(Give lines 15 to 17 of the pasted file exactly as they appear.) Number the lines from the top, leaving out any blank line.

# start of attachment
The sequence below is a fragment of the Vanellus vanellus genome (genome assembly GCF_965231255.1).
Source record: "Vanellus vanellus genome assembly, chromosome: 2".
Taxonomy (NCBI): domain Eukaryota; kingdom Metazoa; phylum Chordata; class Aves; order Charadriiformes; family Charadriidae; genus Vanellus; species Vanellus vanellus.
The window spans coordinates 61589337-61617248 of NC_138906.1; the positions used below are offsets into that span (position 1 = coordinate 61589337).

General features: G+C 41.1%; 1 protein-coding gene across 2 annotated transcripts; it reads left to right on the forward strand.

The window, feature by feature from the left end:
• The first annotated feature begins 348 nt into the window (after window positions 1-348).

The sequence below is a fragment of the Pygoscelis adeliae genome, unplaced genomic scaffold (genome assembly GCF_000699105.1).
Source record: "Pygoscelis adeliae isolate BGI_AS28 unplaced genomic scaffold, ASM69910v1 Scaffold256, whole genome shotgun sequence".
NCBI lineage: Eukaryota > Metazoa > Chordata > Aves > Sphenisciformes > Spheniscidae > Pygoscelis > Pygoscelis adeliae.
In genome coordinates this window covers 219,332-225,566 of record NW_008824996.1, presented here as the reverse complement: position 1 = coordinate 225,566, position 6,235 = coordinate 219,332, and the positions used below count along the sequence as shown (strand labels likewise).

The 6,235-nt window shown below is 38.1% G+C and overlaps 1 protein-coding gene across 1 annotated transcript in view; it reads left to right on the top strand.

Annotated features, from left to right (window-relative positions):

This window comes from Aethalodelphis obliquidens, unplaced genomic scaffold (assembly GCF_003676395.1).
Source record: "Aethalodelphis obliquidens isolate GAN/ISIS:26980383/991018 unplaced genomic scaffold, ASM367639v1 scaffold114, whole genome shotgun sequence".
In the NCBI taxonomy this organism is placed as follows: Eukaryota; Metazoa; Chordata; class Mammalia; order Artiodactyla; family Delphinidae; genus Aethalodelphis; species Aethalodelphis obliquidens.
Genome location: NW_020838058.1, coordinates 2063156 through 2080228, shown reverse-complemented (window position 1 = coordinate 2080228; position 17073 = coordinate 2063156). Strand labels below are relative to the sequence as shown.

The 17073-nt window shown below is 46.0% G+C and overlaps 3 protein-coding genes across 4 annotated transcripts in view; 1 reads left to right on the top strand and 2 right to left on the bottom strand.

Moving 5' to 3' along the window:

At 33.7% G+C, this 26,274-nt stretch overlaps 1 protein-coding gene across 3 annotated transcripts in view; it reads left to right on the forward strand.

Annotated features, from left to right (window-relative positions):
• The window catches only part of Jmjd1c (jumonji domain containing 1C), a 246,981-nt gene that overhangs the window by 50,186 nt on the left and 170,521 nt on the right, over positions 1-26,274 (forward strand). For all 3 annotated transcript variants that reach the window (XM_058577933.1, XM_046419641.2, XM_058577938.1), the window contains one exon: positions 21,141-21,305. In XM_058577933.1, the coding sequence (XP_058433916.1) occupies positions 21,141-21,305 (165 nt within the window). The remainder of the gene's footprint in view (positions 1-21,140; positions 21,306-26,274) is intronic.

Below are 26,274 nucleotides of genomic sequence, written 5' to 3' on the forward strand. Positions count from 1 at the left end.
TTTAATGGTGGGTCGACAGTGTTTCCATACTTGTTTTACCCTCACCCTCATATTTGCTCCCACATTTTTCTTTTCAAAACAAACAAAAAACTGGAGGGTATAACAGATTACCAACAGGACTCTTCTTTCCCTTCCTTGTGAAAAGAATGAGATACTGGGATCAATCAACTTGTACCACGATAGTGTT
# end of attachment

Source record: "Aethalodelphis obliquidens isolate GAN/ISIS:26980383/991018 unplaced genomic scaffold, ASM367639v1 scaffold114, whole genome shotgun sequence".
In the NCBI taxonomy this organism is placed as follows: Eukaryota; Metazoa; Chordata; class Mammalia; order Artiodactyla; family Delphinidae; genus Aethalodelphis; species Aethalodelphis obliquidens.
Genome location: NW_020838058.1, coordinates 2063156 through 2080228, shown reverse-complemented (window position 1 = coordinate 2080228; position 17073 = coordinate 2063156). Strand labels below are relative to the sequence as shown.